Tuesday, October 13, 2015

Young Fears 13: Star Wars #67

Each October I like to run a series of Halloween-themed posts on this blog. All this month, I'll be telling anecdotes about things which frightened me while growing up.

As a child with money rifling through a comic book rack, it's hard to know which single comic is the one worth your hard-won dollar. However, considering my interests growing up, how could Star Wars steer me wrong? And so I purchased Star Wars #67.

Featuring "The Darker" by David Michelinie and Ron Frenz, at this time the series was still in the pre-Return of the Jedi years at a time when the Rebels had made their headquarters among the rabbit-like Hoojibs, a race of telepaths. In this story, R2-D2 goes exploring deep within the caverns of the Hoojibs' world (accompanied by very funny captions depicting R2's thought process, including him predicting C-3PO's responses) and has to be rescued by c-3PO, Chewbacca and the Hoojibs. Hoojibs aside, it sounds like a pretty standard Star Wars story, huh? Oh, you're wrong.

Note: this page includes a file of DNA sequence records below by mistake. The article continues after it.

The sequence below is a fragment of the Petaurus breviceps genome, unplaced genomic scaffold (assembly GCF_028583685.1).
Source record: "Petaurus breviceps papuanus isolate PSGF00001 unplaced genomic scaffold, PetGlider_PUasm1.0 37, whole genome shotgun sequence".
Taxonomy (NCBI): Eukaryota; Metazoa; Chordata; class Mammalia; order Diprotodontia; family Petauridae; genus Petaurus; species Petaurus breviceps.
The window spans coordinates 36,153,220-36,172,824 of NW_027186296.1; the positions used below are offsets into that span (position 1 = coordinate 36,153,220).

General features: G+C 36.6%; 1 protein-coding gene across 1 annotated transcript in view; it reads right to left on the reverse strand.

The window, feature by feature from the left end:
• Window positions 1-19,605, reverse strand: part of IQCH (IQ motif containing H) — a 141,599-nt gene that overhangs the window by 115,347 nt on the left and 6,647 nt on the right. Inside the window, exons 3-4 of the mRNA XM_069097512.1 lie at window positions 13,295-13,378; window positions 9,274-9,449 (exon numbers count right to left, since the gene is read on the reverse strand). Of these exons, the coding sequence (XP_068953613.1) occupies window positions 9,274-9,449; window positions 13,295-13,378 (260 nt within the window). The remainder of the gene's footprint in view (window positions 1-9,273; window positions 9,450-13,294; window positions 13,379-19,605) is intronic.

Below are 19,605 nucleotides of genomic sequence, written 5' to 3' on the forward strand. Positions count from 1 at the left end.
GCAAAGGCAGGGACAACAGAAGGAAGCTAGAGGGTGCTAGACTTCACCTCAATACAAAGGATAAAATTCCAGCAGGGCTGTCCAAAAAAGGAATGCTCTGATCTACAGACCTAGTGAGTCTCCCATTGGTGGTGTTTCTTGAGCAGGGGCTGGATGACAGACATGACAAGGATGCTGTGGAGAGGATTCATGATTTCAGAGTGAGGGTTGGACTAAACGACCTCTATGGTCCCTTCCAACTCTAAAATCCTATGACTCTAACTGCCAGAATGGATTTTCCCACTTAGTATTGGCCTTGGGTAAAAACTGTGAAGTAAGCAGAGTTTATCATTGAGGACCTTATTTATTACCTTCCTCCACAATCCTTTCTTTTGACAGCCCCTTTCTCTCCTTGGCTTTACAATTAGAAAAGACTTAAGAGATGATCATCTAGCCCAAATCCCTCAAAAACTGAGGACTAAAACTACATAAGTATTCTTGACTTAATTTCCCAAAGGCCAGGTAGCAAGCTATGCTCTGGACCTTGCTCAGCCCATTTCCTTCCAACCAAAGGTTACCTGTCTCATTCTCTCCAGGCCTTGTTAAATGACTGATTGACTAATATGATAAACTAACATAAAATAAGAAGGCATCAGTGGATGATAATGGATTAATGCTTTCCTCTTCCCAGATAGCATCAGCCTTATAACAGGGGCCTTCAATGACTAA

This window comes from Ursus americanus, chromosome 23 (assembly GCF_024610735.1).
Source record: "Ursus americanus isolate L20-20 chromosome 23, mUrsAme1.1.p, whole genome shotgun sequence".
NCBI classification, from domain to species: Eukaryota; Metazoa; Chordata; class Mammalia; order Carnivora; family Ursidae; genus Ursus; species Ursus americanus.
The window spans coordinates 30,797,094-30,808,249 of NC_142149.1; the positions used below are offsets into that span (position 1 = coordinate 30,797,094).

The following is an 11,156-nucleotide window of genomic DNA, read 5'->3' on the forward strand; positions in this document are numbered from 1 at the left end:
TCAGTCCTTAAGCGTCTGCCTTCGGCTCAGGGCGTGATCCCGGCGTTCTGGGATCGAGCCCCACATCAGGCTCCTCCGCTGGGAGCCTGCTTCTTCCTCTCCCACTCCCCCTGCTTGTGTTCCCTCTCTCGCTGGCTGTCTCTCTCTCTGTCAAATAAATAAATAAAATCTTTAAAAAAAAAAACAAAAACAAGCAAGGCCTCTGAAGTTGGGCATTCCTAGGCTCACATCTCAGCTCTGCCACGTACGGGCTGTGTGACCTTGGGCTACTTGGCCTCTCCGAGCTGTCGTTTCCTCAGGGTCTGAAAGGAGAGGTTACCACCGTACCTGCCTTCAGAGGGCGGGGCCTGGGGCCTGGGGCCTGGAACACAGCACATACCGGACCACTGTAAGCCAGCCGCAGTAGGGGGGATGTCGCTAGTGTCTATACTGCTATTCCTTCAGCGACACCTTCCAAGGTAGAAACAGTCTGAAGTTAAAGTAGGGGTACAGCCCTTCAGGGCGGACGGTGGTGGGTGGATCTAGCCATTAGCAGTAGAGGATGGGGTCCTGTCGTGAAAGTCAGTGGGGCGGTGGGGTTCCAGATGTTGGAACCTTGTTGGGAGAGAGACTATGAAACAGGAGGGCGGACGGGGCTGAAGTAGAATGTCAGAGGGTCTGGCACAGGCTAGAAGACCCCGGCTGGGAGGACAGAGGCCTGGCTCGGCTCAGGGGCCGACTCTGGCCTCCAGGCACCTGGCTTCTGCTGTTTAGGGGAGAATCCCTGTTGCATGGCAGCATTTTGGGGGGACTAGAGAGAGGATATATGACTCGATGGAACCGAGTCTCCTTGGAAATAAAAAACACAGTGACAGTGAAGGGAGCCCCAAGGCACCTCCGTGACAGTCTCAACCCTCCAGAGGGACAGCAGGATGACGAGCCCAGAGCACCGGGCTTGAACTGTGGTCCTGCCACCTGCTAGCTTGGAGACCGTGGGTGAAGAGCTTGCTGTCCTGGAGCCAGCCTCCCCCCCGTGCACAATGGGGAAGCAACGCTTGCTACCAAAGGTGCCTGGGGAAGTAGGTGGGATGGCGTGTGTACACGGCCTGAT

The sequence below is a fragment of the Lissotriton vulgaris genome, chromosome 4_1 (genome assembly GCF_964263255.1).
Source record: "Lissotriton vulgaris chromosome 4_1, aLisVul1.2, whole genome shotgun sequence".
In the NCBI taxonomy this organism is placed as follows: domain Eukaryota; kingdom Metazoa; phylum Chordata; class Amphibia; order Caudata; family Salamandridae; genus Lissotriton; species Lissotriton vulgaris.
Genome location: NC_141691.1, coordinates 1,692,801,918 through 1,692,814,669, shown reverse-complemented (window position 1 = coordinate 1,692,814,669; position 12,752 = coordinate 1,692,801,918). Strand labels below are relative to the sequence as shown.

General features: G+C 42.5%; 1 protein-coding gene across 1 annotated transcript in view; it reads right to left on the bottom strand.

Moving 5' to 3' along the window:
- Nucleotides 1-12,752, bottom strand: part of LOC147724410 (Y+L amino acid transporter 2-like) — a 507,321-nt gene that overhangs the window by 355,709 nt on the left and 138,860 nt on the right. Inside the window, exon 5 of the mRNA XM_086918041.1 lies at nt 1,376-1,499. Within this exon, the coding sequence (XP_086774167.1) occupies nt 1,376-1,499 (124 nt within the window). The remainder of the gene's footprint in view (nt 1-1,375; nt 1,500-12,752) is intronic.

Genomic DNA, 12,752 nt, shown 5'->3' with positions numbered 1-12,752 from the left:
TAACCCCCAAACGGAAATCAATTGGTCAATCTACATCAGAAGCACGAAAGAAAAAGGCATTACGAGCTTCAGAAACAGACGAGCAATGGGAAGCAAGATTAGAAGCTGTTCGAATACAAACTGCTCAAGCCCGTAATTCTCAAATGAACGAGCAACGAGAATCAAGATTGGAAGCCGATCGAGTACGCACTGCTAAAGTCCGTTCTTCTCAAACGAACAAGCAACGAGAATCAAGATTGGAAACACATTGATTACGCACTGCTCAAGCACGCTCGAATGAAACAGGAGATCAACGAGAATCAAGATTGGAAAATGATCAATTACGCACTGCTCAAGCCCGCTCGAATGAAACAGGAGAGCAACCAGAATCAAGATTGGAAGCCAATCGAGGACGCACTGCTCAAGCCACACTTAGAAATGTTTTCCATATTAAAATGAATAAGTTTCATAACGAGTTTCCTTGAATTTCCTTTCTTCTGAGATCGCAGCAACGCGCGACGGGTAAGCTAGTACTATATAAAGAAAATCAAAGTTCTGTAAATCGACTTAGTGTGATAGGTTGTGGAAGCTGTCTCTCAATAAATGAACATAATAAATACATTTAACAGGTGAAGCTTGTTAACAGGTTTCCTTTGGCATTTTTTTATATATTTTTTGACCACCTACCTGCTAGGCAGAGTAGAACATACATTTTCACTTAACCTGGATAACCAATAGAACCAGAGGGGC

They find R2 - torn to pieces! The villain is a malevolent creature known only as "the Darker," possessing supernatural qualities. Although c-3PO is immune to its mental powers, the Hoojibs are so fear-ridden as to be useless and Chewbacca is ordered to destroy C-3PO! It's actually a pretty great set-up for C-3PO (who was surprisingly decent at heroics throughout the Marvel series), who ultimately breaks the Darker's control by invoking the memory of Han (at the time, a prisoner of Boba Fett).

And then came the moment which troubled me; when Chewbacca finally turns on the Darker he's ready to tear him apart - and pretty much does just that. Chewie drives his hand into the Darker's stomach and... yeah, I'm wasn't entirely sure what he was doing to the Darker, but boy... that seemed a lot more violent than my usual comic book fare.

To this day, I'm a great fan of those Marvel Star Wars comics, but it's more than mere nostalgia which draws me back to them. Sometimes the recoil from a work can be so overwhelming that it boomerangs you right back into those same pages.

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